What did Cleopatra smell like? She must have smelled pretty good to attract the likes of Julius Caesar and Marc Antony. Or was it just her good looks and power as queen of Egypt that drew them to her? Well, now you can find out for yourself. Researchers using ingredient found at an ancient Egyptian perfume factory have managed to recreate the fragrance Cleopatra probably wore over 2,000 years ago. Should it be called Chanel Roman Numeral Number I? If that scent doesn’t lure your Antony-equivalent, perhaps you can get to his heart through is stomach with some Egyptian bread made from 4,500-year-old yeast found in ancient Egyptian pottery. Maybe you should try both, just in case.
“After the assassination of Julius Caesar, she left Rome to become the queen of Egypt. There she greeted Mark Antony, a Roman politician, on a ship with perfumed sails. Cleopatra’s arrival was announced by clouds of perfume before her barge came into view.”
Perfume Power tells this story of the power of Cleopatra’s scent, which she had made at her own perfume factory by the Dead Sea and was said to evoke “the fragrance of the blue lotus, which was sacred to the Pharaohs, frequently depicted on tomb walls, and had hallucinogenic properties.” NOW are you interested? Robert Littman, an archaeologist at the University of Hawaii was. In 2012, a decade-long search by a team he led discovered a factory north of Cairo used by a perfume merchant in about 300 BCE and found jugs and bottles with residue inside them – most likely from the best-known perfumes of the time called Mendesian and Metopian.
According to a University of Hawaii press release, Littman sent the residue to German researchers Dora Goldsmith and Sean Coughlin, experts on Egyptian perfume, who determined that the formula included myrrh, cardamom, olive oil and cinnamon, and made a batch using techniques from ancient Greek texts. The thick concoction is strong and spicy, but that didn’t bother Littman.
“What a thrill it is to smell a perfume that no one has smelt for 2000 years and one which Cleopatra might have worn.”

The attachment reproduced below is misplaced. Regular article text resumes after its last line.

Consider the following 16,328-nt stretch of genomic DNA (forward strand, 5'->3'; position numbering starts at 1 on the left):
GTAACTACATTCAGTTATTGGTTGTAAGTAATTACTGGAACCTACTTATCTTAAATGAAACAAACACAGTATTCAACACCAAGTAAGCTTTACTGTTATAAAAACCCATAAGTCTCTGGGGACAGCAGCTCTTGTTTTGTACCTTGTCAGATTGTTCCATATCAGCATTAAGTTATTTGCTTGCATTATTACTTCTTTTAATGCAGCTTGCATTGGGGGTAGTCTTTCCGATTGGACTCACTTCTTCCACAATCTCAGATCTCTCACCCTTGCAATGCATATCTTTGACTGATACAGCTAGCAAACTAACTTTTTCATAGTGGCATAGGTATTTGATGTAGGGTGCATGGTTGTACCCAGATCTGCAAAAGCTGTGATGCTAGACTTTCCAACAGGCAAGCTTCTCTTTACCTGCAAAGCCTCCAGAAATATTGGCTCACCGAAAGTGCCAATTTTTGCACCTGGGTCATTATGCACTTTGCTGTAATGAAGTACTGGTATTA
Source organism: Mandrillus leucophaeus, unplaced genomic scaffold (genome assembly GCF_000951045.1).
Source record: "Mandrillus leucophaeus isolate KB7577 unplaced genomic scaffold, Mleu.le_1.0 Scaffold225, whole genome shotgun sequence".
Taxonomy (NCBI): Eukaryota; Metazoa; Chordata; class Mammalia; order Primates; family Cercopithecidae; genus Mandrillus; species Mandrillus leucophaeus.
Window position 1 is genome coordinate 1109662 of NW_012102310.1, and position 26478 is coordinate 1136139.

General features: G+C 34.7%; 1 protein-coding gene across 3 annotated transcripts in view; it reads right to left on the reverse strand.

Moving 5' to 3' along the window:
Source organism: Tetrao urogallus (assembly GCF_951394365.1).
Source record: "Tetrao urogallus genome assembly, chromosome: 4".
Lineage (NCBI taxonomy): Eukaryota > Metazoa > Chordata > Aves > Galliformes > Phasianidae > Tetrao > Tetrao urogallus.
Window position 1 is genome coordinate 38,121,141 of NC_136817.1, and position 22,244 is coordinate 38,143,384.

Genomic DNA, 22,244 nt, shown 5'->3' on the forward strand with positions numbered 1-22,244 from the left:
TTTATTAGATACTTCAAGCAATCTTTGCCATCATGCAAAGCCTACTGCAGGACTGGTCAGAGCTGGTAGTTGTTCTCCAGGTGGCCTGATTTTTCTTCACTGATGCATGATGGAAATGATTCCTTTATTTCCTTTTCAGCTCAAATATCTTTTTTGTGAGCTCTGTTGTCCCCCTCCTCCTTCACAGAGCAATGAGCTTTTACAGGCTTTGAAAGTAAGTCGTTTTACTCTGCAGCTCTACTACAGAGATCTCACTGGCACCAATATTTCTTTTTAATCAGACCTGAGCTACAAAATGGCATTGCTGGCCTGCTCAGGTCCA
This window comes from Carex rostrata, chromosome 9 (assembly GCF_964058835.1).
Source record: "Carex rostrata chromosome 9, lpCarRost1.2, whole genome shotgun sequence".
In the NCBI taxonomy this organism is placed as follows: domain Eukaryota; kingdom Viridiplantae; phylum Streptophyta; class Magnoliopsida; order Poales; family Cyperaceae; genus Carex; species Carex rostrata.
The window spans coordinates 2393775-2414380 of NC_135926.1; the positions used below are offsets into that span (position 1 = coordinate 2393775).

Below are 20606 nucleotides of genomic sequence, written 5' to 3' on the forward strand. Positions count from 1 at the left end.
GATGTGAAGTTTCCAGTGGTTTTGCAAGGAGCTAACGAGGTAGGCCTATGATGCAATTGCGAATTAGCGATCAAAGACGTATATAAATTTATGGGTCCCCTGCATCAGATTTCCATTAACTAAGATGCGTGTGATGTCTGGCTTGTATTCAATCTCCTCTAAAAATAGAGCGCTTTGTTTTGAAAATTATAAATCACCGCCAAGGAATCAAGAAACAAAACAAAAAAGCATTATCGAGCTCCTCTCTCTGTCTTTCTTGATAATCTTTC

He doesn’t say if it was psychedelic, but that cinnamon and olive oil scent might go well with the ancient Egyptian bread baked by Seamus Blackley using actual 4,500-year-old yeast harvested from ancient Egyptian pottery and revived in a sourdough-like starter. If that name sounds familiar, you’re a true Xbox geek — Blackley is often called the “Father of the Xbox” because he was the co-creator and technical director of the Xbox platform at Microsoft, and has since become well-known in game development. In his spare time, Blackley told the New York Times that he’s a “bread nerd” who collects rare and ancient yeasts (must be nice to be that rich) and attempts to bake them into ancient and exotic breads.
“It’s deeply cool to me. I think it’s really important, and we owe so much to these ancient people. And often, or maybe always, we tend to think of people living in antiquity as being simple or stupid, and of course that’s insane. They were brilliant.”
Blackley teamed up with Richard Bowman, a biologist at the University of Iowa, and Serena Love, an archaeologist and Egyptologist at the University of Queensland in Australia, and convinced curators at the Museum of Fine Arts in Boston and the Peabody Museum at Harvard to let them attempt to revive yeast they believe was still intact on ancient Egyptian ceramics used to either bake bread or brew beer. The solution they used didn’t damage the pottery but it did wake up the yeast, which Blackley used as a starter to bake a loaf of ancient bread (see it here). Of course, he then bragged about it on Twitter, which got the attention of the media. In response to skeptics, Bowman pointed out that the yeast could have been contaminated by modern spores, so he’s in the process of sequencing the genomes for a comparison.
“The crumb is light and airy, especially for a 100% ancient grain loaf. The aroma and flavor are incredible. I’m emotional. It’s really different, and you can easily tell even if you’re not a bread nerd. This is incredibly exciting, and I’m so amazed that it worked.”
Needless to say, Seamus Blackley is as excited about his ancient Egyptian bread as Robert Littman was about his Cleopatra perfume. Is there any chance either will make it to modern markets? With the amount of attention they’ve generated, it’s a strong possibility.
Now all you need is a sailboat with some mixing bowls, an oven and a big sprayer.